Episode 6 - Rio
A country with football fever
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Episode 6 - Brazil

Always the favourite


National flag of Brazil

Rio de Janeiro, Brazil: the 2014 capital of football

Rio de Janeiro and São Paulo are the epicentres of Brazilian football. Four clubs in the top league come from Rio, including the legendary arch rivals Flamengo and Fluminense. A total of seven World Cup games, including the final, will take place in Rio.

samba school

At samba school

The rhythm you have to move to. When you see the Brazilian players dance with the ball, you have to ask yourself: When samba is in your blood, is it a form of musical doping?

Favelas of Rio

The favelas of Rio

There is a deep social divide in Rio between rich and poor: Hundreds of thousands of inhabitants live in huge favelas on the edge of legality. This divide is also reflected in the rivalry between local clubs Flamengo and Fluminense. Flamengo’s fan base is predominantly made up of residents of the poor quarters and favelas, while Fluminense is the club of the middle and upper classes.

Baile-Funk Party

Baile-Funk Party

Baile-Funk is the sound of the favelas, a variety of hip-hop mixed with Brazilian percussion rhythms. Hard, fast and easy to dance to. On the “Cuadras”, the football pitches of the favelas, people dance the night away – even the Europeans with two left feet.

Car ball

Your foot always on the gas: Car ball

Following the triumphant World Cup victory of 1970, football mania in Brazil knew no bounds. From that moment, people started playing football at full throttle and even participated in car ball. But the hype only lasted until 1978, when they remembered that football doesn’t need any metal.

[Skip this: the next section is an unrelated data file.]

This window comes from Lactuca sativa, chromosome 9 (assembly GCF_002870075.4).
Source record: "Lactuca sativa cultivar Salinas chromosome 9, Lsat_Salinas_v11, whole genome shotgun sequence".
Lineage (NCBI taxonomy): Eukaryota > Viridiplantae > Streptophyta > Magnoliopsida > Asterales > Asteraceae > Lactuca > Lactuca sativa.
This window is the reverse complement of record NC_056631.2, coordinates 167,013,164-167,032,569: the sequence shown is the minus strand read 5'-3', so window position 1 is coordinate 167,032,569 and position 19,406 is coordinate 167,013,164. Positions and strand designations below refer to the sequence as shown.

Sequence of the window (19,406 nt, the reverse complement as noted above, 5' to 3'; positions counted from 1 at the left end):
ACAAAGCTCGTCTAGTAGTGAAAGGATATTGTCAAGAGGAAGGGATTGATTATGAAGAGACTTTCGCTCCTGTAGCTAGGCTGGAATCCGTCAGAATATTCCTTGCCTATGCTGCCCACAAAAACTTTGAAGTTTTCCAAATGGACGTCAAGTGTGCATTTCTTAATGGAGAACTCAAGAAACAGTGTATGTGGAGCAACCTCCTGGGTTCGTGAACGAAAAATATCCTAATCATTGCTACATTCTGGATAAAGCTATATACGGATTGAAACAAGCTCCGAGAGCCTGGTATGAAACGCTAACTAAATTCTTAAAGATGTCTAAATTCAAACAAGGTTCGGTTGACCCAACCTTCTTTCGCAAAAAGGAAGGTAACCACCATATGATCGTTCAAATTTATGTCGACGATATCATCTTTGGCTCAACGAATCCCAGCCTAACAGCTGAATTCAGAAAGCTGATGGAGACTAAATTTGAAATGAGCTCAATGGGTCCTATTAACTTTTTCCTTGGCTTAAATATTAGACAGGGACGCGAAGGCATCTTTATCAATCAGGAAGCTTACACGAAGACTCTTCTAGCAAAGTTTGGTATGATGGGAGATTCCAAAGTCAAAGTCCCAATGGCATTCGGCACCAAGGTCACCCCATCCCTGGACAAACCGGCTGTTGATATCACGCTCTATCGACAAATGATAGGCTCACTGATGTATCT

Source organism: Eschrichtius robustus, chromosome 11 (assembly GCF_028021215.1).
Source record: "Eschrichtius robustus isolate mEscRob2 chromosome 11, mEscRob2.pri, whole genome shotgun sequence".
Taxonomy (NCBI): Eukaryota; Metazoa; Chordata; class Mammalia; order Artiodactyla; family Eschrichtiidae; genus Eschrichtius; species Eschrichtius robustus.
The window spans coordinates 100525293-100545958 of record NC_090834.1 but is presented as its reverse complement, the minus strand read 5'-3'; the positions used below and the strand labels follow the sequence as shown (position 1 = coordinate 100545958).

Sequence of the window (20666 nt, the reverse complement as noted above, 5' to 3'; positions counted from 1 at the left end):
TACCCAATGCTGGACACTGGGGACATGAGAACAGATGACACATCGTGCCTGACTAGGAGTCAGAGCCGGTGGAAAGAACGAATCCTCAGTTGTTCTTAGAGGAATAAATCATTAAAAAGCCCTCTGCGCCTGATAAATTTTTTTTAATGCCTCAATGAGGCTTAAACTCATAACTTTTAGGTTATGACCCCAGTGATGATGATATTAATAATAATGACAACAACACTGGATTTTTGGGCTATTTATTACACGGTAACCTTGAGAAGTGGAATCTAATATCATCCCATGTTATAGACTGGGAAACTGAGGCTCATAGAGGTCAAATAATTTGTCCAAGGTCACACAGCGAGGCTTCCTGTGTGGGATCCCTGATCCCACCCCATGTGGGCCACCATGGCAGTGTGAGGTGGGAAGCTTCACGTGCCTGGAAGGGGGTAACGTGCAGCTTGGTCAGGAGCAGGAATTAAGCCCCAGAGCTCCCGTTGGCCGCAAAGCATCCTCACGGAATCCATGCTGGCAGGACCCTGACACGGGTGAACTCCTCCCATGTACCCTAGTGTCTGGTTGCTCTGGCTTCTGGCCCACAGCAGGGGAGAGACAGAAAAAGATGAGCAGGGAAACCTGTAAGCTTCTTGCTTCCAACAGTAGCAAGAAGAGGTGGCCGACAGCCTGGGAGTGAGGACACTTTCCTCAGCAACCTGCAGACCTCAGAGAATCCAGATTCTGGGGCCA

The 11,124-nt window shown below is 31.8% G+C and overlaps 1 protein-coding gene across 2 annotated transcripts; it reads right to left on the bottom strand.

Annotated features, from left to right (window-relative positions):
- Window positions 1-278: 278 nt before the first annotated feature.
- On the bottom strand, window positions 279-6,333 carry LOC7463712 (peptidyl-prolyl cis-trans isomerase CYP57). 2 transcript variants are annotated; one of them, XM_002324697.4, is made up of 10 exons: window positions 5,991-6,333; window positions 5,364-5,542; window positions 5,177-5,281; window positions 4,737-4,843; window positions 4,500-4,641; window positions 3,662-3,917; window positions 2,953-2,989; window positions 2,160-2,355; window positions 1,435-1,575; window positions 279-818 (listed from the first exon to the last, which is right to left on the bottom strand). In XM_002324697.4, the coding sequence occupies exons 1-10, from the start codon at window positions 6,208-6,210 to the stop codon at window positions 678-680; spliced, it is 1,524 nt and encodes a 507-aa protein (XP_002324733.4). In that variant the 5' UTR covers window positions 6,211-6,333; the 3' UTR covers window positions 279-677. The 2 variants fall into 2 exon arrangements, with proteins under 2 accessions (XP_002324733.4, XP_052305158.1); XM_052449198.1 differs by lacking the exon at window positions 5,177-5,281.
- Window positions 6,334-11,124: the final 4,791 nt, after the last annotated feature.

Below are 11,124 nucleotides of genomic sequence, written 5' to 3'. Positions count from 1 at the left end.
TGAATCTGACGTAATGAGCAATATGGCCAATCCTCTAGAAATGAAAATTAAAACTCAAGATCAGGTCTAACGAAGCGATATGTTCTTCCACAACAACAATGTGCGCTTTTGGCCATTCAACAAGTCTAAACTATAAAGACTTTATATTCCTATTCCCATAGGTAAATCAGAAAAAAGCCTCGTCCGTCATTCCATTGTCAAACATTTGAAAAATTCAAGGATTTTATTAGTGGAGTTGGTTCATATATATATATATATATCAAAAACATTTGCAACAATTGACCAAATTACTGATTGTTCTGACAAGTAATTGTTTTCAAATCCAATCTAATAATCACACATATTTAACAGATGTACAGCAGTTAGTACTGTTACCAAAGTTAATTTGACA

Legends, stories and history

Record-breaking world champions with a traumatic past

Brazil always goes into this tournament as the favourite. Brazil has won the World Cup five times. Brazil is constantly churning out world-renowned players. Brazil has Pelé. Despite all of this, and difficult as it is to believe, Brazil has suffered football trauma. Ever since 1950, the world’s greatest football nation has been carrying a huge thorn in its side, and in the last 64 years no triumph has ever been able to yank it out. Let’s look back to 1950.

Football world cup 1950

Maracanaço – the shock of Maracanã

The fourth football World Cup took place in Brazil in 1950. It was the first and last World Cup decided by a final round with the four group winners, rather than with knock out rounds. The last match would be the decider.
On 16 July, Brazil met its small neighbour, Uruguay. Brazil had crushed Sweden and Spain with 7:1 and 6:1 victories, whereas Uruguay hadn’t done quite so well with a draw against Spain and a lucky late victory against Sweden. Therefore a draw would be enough for Brazil to become world champions.
Everyone was in agreement: The result was a foregone conclusion – in the bag, cut and dried, A-OK!
FIFA President Jules Rimet had a speech written in Portuguese in his pocket, to congratulate the sure-fire winners. The next day’s newspapers had already been printed. The whole country had been celebrating since the early hours.